Why are biotic factors called density dependent factors in population regulation?

What is density-dependent regulation?

density-dependent: Processes that occur when population growth rates are regulated by the size of a population in a given amount of resources such as food or habitat area.

Are biotic factors density-dependent?

Other density-independent factors include hurricanes, pollutants, and seasonal climate extremes. Density-dependent limiting factors tend to be biotic—having to do with living organisms. Competition and predation are two important examples of density-dependent factors.

How are density-dependent and density independent factors different?

Density-dependent factors have varying impacts according to population size. … Density-independent factors are not influenced by a species population size. All species populations in the same ecosystem will be similarly affected, regardless of population size. Factors include: weather, climate and natural disasters.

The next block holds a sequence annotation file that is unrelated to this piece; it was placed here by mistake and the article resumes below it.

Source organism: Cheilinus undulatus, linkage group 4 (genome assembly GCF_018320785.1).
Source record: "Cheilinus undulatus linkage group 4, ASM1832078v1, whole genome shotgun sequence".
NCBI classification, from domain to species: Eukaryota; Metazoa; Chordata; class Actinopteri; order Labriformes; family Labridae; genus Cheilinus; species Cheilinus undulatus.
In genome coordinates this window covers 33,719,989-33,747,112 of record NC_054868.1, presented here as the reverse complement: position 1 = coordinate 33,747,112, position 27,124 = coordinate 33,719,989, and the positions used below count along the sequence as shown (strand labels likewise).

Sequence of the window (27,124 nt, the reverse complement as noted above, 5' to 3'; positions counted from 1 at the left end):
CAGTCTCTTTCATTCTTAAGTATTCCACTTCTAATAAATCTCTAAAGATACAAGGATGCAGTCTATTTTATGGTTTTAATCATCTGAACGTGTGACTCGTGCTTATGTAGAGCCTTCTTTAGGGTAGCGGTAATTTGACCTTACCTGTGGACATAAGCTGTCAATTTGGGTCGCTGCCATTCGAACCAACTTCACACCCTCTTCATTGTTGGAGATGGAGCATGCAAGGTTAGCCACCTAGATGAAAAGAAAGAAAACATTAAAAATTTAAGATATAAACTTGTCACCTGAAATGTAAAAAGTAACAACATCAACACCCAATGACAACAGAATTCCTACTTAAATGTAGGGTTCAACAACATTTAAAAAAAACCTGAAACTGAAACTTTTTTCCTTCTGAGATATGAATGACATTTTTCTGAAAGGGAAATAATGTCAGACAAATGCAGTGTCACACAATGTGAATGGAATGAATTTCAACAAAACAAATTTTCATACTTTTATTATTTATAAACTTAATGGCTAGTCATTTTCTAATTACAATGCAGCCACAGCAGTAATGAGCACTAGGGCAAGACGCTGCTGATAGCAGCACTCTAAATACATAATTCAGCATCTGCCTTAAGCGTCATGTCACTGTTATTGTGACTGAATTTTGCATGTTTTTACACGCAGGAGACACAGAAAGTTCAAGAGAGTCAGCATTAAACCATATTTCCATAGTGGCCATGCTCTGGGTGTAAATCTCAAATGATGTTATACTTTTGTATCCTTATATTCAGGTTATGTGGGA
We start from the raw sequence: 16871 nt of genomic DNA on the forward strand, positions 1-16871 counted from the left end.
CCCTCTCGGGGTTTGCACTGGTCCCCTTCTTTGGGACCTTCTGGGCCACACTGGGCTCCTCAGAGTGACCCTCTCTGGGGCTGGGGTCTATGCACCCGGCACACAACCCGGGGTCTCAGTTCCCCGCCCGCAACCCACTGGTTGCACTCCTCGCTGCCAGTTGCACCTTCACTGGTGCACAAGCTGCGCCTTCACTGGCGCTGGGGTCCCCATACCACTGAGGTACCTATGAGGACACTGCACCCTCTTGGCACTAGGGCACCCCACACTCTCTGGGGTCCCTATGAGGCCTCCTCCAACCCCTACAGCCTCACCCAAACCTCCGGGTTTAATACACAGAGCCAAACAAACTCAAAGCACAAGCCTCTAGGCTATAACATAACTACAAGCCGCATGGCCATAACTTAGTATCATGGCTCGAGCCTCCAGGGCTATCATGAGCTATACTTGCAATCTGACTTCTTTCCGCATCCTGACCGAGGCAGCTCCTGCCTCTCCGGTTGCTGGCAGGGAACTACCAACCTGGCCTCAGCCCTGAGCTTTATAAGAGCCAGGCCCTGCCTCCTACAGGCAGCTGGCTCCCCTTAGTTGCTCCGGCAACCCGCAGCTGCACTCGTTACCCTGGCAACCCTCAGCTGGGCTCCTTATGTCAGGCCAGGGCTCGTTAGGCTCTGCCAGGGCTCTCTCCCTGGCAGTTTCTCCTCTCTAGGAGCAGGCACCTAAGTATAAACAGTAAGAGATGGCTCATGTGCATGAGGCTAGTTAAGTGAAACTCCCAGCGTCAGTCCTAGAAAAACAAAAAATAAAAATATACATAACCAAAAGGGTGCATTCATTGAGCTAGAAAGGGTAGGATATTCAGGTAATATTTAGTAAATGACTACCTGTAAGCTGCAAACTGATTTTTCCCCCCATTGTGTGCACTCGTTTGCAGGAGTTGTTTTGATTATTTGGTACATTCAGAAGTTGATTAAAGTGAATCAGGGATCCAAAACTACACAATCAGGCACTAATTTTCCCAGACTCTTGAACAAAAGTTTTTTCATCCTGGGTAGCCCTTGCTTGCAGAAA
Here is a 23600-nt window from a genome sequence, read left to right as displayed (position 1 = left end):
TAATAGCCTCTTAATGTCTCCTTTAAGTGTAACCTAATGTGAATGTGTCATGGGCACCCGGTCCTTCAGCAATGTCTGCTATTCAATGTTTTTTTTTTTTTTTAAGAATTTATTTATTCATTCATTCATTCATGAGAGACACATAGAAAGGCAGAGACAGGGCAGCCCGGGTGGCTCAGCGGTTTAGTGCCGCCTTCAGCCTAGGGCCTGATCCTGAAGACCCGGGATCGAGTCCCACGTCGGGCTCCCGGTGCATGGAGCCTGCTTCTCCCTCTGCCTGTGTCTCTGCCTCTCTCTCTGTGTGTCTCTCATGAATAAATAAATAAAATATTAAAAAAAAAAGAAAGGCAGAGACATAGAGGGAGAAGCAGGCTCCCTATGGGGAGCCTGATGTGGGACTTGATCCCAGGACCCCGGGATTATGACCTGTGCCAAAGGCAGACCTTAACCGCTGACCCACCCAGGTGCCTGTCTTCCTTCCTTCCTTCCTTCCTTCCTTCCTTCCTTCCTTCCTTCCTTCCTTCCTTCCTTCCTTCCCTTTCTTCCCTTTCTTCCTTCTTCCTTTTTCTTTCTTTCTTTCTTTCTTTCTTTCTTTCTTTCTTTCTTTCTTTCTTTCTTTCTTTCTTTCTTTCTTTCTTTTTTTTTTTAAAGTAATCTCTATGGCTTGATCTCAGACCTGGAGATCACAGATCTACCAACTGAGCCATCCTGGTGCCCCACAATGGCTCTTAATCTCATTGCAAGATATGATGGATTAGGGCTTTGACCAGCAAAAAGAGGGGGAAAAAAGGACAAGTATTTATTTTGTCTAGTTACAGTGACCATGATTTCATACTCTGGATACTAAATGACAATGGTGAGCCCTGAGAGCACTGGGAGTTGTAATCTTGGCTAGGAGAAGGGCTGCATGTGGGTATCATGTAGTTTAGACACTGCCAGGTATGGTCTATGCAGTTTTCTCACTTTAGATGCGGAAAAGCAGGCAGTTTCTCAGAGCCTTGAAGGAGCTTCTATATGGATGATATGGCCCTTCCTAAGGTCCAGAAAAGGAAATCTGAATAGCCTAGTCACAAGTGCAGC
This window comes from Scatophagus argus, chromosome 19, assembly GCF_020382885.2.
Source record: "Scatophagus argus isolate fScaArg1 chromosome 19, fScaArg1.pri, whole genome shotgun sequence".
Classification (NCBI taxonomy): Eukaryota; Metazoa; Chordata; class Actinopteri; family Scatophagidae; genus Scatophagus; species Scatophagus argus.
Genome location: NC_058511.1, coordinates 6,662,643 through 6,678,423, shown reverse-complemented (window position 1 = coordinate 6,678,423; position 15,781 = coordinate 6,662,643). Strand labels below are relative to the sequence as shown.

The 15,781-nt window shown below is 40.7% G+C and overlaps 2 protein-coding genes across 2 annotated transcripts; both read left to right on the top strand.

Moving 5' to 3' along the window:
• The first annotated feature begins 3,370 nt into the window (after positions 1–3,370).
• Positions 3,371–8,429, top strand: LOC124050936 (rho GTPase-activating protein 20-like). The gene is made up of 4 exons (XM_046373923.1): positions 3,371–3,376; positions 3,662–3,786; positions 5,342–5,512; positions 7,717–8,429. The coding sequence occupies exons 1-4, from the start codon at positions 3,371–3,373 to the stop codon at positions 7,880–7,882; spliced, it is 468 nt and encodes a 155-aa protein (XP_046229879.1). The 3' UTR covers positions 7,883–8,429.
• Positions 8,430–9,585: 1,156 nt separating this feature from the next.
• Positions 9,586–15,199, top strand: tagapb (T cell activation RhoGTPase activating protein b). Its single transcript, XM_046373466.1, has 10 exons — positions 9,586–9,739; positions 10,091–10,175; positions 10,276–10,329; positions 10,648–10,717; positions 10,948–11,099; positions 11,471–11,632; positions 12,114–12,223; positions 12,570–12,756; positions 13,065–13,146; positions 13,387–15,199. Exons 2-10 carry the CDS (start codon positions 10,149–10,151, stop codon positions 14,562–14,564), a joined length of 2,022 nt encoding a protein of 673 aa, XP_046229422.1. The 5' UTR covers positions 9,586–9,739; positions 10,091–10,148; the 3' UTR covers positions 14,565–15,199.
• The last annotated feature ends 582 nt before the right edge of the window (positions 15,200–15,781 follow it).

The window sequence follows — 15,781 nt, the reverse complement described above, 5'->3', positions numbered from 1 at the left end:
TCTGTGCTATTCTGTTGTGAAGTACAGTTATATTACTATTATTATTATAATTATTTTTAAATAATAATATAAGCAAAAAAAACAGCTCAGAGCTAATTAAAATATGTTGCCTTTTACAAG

Why is competition a density-dependent factor?

Competition is a density-dependent limiting factor. The more individuals living in an area, the sooner they use up the available resources. Fewer resources means greater competition for those resources. … Either way, competition can lower birthrates, increase death rates, or both.

Why is density dependence important in multicellular organisms?

Density-dependent processes are responsible for influencing parasite fecundity, survival, and establishment in macroparasite life cycles. These restriction processes restrict the population growth rates at high parasite populations and control the stability of these populations.

What is the difference between density dependent and density independent limiting factors quizlet?

Density-dependent are affected by number of individuals in a given area (ex. food, disease, predation, competition); Density-independent are factors in the environment that limit the growth of a population (ex. unusual weather, natural disasters, human activities).

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